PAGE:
Indeed there is a major potential confound here. Even the idea that the incubation period is, for example, 7 days, might be totally wrong. It rests on the single pathogen presumption. During incubation in say a 14 day pathogen, the immune system will start going haywire. Latent pathogens will reactivate. If those are responsible more than the current infection, then the "incubation" period may just be a reflect of the reactivation period for latent pathogens and the damage they do.

    The latent pathogen idea also explains why some people can get ME after injury, or toxic insult. The usual epidemic models don't.

    Personally, under current data I am aware of, I think that damage is critical. I want to know what the pathogen is doing at what stage. My guess is that ME arises after the gut mucosa is compromised, or the BBB is compromised, or even the heart is compromised. I think that is the real trigger for autoinflammatory changes, regardless of the pathogen invovled.

    What I would like to see are detailed prospective studies where healthy people in large numbers are tracked for a decade, and every infection is monitored very very closely. This would be good for other things beside ME research as well.

    Bye, Alex

    PS Another confound is this: while we know the incubation period for many pathogens the first time, do we really know the incubation period for reactivation of prior infections? Does the idea of an incubation period even make sense for these?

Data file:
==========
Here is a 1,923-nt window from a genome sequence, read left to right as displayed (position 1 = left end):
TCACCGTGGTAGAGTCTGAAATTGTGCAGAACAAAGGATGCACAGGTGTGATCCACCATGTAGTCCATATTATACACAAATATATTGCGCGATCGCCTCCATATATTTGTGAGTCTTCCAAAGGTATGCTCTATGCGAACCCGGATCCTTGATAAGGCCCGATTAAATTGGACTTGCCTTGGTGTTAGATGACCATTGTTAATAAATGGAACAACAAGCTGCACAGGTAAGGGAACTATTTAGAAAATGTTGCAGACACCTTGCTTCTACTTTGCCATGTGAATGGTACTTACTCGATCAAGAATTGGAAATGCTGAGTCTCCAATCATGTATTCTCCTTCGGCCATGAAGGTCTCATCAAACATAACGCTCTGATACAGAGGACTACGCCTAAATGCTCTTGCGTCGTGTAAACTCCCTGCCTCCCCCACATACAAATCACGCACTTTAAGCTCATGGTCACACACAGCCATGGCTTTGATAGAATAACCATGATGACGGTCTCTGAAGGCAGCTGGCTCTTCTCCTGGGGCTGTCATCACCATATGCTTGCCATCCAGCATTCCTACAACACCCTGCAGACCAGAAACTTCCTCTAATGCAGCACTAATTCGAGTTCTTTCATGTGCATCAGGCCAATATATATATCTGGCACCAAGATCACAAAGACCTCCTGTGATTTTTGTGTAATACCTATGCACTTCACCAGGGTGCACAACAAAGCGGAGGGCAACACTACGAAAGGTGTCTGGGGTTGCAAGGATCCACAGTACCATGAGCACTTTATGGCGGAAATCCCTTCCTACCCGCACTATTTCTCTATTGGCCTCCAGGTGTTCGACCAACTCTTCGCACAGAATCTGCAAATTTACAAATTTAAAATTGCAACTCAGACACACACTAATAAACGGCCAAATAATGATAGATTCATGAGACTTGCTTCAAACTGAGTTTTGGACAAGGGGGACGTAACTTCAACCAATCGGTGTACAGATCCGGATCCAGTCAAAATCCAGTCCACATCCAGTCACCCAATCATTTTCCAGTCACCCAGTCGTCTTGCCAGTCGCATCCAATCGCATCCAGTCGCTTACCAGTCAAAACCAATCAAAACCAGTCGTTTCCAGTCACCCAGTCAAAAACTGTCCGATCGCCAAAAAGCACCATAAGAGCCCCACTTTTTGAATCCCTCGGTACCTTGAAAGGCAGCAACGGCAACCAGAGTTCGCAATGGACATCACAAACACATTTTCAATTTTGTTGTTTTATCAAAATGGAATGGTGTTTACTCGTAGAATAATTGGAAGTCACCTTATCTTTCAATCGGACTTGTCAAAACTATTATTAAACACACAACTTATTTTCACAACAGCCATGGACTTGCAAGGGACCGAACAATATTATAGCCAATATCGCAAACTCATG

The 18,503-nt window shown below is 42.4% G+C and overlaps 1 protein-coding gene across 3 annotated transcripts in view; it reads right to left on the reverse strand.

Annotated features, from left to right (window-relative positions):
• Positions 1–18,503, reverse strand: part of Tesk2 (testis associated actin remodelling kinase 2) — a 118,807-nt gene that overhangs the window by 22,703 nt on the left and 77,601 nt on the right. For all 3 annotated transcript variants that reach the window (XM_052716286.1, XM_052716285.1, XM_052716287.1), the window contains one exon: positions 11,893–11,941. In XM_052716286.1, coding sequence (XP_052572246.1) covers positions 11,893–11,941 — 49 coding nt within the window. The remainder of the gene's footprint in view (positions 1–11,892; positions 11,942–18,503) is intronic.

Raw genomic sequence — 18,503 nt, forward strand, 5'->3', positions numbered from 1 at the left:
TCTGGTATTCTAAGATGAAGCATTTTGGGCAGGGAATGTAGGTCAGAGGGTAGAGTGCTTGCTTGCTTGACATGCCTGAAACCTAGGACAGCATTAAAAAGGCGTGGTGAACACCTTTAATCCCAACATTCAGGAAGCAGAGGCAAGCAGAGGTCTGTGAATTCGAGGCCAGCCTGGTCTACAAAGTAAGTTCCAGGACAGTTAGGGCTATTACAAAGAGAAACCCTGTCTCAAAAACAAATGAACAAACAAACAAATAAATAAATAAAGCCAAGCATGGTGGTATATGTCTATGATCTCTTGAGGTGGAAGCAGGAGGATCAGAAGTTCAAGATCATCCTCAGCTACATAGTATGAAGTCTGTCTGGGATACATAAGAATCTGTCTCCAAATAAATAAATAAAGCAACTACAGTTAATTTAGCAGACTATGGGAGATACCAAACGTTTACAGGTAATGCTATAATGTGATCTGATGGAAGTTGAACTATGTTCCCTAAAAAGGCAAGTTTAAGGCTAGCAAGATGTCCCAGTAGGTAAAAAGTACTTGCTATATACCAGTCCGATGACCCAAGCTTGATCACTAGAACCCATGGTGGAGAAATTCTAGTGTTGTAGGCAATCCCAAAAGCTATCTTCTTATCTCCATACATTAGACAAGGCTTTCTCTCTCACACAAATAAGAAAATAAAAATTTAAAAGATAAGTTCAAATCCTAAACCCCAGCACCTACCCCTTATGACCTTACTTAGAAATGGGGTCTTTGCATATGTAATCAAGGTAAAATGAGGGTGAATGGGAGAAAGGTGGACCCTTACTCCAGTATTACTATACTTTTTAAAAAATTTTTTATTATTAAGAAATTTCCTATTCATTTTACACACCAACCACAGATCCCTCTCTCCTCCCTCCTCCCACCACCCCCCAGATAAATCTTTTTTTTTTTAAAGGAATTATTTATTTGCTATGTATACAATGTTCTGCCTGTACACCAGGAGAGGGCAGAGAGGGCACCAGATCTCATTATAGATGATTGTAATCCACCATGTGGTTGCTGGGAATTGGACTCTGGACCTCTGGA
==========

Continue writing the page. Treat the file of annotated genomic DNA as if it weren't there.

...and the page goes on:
merylg likes this.
  11. lansbergen

    lansbergen Senior Member

    The symptoms of the primary pathogenic in my case can be so summier most will miss it and when they are severe can be mistaken for flu.

    It was only because I was an experienced observer who was told to be alert for new zoonosis that I learned to recgonize it.

    Back then the pathogen I suspected was assumed to be a slow infection with no symptoms untill the point of no return was reached. Much research is done since then and the dogma is challenged by many.
  12. The incubation period is indicative for the trigger (enterovirus, presumably). That does not exclude other causalities. It seems perfectly fine to me to call the herpes virus the cause of ME even though you don't get the disease until it's triggered.

    I don't think it is possible for an injury to trigger ME.